Merlinda Carullo Bobis

Rating: 4.33
Rating: 4.33

Merlinda Carullo Bobis Poems


it is not bare tonight,
this black wall.
it suddenly wore a tiny star,
...

i love too beautifully today,
as if tomorrow I will die.

i even tie my hair from cliff to cliff
...

I, too, can love you
in my dialect, you know,
punctuated with cicadas
and their eternal afternoons —
...

the blind are showing movies
in the plaza
so the deaf are gathering
in the plaza
so the mute can debate
in the plaza

the fate
of one beloved nation
...

Once upon a time in Bikol, Pilipino, English —
we tell it over and over again.

Digde ini nagpopoon. Anum na taon ako, siguro lima.
Si Lola nag-iistorya manongod sa parahabon nin kasag
Na nagtatago sa irarom kan kama.

Dito ito nagsisimula. Anim na taon ako, siguro lima.
Si Lola nagkukuwento tungkol sa magnanakaw ng alimango
na nagtatago sa ilalim ng kama.

This is where it begins. I am six years old, perhaps five.
Grandmother is storytelling about the crab-stealer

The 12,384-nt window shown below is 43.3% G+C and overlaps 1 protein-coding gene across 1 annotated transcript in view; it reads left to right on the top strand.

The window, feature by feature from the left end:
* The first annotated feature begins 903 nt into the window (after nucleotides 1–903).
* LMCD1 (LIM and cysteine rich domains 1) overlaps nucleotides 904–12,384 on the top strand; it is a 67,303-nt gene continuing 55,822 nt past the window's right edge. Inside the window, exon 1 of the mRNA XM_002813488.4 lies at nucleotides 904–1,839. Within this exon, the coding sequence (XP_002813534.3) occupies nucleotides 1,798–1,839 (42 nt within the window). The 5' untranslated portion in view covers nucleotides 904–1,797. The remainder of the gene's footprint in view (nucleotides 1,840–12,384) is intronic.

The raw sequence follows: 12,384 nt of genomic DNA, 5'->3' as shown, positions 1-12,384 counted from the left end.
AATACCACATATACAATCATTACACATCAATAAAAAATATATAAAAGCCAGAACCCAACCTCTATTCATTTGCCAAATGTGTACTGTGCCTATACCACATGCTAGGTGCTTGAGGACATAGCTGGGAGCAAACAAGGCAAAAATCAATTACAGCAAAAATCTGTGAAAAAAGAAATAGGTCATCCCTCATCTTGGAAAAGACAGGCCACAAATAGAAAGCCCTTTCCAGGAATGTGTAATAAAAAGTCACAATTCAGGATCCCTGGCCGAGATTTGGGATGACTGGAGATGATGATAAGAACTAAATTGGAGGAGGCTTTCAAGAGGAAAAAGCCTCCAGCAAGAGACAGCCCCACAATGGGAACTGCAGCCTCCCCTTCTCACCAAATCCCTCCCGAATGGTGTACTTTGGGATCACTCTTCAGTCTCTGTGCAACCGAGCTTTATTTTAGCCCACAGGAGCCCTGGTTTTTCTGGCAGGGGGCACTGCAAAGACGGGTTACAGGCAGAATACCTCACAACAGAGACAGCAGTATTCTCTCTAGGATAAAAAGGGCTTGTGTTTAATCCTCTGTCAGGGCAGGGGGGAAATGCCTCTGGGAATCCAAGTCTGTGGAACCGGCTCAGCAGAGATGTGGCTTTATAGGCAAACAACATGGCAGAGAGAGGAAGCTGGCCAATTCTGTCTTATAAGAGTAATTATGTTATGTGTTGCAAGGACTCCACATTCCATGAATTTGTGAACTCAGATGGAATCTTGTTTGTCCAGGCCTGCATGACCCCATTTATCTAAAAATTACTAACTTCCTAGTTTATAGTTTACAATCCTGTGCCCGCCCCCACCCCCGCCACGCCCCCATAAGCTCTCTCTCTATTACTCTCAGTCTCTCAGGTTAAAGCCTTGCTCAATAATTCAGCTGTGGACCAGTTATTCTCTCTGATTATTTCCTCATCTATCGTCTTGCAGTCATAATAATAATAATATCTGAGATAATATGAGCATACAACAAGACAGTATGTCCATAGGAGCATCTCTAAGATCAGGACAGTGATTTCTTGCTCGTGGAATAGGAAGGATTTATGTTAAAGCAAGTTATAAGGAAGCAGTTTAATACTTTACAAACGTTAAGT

hiding under the bed. Each story-word crackles
under the ghost's teeth, infernal under my skin. I shiver.

But perhaps this is where it begins.
Grandfather teasing me with that lady in the hills
walking into his dream, each time a different
colour of dress, a different attitude under my skin.
I am bereft of constancy, literal
at six years old, perhaps five.

Or, this is where it begins.
Mother reviewing for her college Spanish exam:
‘Ojos.'
‘Labios.'
‘Manos.'
Suddenly also under my skin, long before I understood
‘Eyes': how they conjure ghosts under the bed,
‘Lips': how they make ghosts speak,
‘Hands': how they cannot be silent.

I remember too Father gesturing, invoking